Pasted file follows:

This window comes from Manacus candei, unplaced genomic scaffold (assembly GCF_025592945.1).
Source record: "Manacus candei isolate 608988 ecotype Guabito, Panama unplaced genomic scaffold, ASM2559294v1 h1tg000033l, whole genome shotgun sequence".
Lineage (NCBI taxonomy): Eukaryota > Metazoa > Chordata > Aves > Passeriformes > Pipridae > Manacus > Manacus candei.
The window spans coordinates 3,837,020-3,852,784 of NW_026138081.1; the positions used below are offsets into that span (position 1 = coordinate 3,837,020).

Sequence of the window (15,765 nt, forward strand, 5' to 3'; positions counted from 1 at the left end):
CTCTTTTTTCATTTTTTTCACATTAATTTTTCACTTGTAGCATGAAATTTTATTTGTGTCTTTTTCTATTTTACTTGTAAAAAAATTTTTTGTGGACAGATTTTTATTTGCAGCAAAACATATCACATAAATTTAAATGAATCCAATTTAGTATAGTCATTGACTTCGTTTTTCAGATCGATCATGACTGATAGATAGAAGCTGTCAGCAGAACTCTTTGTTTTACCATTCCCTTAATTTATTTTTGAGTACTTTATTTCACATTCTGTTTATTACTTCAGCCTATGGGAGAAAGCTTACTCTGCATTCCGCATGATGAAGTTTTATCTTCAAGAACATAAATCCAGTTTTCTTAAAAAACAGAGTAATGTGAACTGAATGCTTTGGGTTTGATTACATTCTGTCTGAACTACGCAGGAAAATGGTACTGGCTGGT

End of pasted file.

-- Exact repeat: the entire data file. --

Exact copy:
This window comes from Manacus candei, unplaced genomic scaffold (assembly GCF_025592945.1).
Source record: "Manacus candei isolate 608988 ecotype Guabito, Panama unplaced genomic scaffold, ASM2559294v1 h1tg000033l, whole genome shotgun sequence".
Lineage (NCBI taxonomy): Eukaryota > Metazoa > Chordata > Aves > Passeriformes > Pipridae > Manacus > Manacus candei.
The window spans coordinates 3,837,020-3,852,784 of NW_026138081.1; the positions used below are offsets into that span (position 1 = coordinate 3,837,020).

Sequence of the window (15,765 nt, forward strand, 5' to 3'; positions counted from 1 at the left end):
CTCTTTTTTCATTTTTTTCACATTAATTTTTCACTTGTAGCATGAAATTTTATTTGTGTCTTTTTCTATTTTACTTGTAAAAAAATTTTTTGTGGACAGATTTTTATTTGCAGCAAAACATATCACATAAATTTAAATGAATCCAATTTAGTATAGTCATTGACTTCGTTTTTCAGATCGATCATGACTGATAGATAGAAGCTGTCAGCAGAACTCTTTGTTTTACCATTCCCTTAATTTATTTTTGAGTACTTTATTTCACATTCTGTTTATTACTTCAGCCTATGGGAGAAAGCTTACTCTGCATTCCGCATGATGAAGTTTTATCTTCAAGAACATAAATCCAGTTTTCTTAAAAAACAGAGTAATGTGAACTGAATGCTTTGGGTTTGATTACATTCTGTCTGAACTACGCAGGAAAATGGTACTGGCTGGT